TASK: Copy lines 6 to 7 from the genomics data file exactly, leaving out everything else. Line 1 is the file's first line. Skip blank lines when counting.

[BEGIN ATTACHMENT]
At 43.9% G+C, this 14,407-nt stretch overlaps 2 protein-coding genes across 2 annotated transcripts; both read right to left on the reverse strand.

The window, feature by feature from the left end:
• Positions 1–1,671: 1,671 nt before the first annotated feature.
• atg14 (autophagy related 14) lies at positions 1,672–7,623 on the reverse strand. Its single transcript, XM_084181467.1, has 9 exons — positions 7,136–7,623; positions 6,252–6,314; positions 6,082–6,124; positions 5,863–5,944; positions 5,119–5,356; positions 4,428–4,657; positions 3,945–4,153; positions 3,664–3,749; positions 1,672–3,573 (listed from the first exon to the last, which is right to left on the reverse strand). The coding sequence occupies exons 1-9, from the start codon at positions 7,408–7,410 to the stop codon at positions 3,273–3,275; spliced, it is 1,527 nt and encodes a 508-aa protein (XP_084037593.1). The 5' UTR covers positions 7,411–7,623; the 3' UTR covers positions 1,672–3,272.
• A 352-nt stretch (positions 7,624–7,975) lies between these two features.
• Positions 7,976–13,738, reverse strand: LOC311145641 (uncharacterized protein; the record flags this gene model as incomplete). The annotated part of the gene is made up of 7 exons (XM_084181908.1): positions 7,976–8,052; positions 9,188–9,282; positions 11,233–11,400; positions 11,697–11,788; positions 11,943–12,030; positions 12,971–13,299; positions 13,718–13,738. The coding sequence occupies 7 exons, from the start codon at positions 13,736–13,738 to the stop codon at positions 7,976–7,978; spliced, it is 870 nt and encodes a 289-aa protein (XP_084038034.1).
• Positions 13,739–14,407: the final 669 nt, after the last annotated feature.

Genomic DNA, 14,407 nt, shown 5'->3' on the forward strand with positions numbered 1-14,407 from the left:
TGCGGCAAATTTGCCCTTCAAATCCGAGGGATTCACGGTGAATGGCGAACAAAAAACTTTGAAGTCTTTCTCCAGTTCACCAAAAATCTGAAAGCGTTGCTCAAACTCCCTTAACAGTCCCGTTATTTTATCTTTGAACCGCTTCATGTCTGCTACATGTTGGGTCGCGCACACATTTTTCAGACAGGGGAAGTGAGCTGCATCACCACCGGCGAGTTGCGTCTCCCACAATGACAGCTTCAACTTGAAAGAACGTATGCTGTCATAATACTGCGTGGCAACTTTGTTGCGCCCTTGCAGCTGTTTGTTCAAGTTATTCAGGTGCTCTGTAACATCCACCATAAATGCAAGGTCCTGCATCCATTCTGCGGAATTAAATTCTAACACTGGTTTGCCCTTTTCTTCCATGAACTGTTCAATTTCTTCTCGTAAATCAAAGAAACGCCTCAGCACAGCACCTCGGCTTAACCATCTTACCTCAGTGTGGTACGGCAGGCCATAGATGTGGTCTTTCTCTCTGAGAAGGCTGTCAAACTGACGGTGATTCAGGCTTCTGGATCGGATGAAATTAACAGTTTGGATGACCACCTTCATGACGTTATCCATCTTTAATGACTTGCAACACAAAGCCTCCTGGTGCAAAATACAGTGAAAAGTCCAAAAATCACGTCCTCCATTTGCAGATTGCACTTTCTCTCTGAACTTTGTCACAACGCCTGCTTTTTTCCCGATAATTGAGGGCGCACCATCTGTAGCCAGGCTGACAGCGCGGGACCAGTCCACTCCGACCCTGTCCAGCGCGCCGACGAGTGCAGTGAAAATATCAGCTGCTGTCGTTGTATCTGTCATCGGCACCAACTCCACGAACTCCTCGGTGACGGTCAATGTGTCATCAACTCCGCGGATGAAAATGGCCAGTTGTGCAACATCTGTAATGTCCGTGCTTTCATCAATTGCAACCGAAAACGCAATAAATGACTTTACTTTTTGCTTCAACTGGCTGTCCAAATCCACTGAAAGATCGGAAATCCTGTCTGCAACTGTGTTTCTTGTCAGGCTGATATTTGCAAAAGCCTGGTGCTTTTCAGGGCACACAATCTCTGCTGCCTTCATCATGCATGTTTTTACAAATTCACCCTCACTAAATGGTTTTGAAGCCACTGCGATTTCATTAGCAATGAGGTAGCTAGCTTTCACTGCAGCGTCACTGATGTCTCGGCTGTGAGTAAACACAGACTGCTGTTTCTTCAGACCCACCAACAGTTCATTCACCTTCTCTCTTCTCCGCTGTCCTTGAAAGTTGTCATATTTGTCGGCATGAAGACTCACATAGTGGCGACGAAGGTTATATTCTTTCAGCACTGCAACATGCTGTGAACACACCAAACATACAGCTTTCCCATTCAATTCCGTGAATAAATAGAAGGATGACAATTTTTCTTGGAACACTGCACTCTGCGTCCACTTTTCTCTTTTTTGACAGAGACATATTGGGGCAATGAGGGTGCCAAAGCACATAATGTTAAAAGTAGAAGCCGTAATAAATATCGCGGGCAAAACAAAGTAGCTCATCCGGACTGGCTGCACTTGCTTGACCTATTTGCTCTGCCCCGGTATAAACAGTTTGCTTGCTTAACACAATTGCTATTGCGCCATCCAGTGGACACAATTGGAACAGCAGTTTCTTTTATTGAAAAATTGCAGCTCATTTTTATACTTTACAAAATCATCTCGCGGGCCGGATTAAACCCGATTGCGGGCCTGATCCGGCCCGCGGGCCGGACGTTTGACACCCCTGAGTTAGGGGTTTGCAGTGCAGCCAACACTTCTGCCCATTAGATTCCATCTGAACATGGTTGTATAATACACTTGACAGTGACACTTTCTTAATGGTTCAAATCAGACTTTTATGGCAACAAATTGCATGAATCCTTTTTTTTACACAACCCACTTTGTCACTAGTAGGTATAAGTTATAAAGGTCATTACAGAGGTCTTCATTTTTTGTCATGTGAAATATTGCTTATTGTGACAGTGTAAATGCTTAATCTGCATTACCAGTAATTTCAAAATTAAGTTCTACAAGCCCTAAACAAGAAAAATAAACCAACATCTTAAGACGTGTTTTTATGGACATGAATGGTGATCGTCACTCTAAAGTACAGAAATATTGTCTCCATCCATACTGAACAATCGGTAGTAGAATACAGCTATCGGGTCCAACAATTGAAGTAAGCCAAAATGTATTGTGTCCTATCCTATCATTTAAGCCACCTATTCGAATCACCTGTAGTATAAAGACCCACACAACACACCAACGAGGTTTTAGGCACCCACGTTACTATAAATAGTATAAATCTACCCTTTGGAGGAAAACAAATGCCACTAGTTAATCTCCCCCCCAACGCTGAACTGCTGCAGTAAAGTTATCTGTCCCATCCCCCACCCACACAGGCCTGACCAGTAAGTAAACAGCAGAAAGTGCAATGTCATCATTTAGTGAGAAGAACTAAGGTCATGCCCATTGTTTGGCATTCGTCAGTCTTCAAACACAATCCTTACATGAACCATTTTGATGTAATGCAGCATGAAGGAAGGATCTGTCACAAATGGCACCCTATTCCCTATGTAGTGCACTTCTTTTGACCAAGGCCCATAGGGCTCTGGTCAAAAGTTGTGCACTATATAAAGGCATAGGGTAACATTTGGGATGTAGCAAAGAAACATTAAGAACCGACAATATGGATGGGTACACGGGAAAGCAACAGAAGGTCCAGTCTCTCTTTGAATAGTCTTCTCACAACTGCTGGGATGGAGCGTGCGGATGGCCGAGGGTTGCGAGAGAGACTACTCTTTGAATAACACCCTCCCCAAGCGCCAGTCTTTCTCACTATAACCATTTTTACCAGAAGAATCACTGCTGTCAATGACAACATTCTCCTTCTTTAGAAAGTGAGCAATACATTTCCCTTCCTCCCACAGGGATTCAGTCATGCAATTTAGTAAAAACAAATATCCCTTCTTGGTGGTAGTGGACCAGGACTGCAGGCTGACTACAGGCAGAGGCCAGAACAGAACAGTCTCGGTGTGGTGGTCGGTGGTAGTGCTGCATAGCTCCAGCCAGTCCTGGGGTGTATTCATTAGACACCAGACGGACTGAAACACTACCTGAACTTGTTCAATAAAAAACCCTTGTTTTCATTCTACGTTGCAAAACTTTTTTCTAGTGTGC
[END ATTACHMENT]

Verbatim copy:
• Positions 7,976–13,738, reverse strand: LOC311145641 (uncharacterized protein; the record flags this gene model as incomplete). The annotated part of the gene is made up of 7 exons (XM_084181908.1): positions 7,976–8,052; positions 9,188–9,282; positions 11,233–11,400; positions 11,697–11,788; positions 11,943–12,030; positions 12,971–13,299; positions 13,718–13,738. The coding sequence occupies 7 exons, from the start codon at positions 13,736–13,738 to the stop codon at positions 7,976–7,978; spliced, it is 870 nt and encodes a 289-aa protein (XP_084038034.1).
• Positions 13,739–14,407: the final 669 nt, after the last annotated feature.